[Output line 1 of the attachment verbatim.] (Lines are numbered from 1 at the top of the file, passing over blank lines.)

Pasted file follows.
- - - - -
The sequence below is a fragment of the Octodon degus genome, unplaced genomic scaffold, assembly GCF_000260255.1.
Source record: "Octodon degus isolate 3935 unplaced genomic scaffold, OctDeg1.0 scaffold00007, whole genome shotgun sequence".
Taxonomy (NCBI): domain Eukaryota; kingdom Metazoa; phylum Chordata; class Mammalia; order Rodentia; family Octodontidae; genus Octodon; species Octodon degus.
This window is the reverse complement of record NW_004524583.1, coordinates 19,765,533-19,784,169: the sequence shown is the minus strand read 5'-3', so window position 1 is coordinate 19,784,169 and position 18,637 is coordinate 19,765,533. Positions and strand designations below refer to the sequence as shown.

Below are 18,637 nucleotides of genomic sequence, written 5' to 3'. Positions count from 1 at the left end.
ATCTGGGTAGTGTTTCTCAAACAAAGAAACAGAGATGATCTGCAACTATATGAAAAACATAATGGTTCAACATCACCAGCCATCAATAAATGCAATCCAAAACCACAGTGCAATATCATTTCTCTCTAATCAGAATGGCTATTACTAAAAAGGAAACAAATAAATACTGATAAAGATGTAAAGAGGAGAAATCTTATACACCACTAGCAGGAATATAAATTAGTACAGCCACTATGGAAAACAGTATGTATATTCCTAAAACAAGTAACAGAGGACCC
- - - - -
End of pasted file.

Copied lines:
The sequence below is a fragment of the Octodon degus genome, unplaced genomic scaffold, assembly GCF_000260255.1.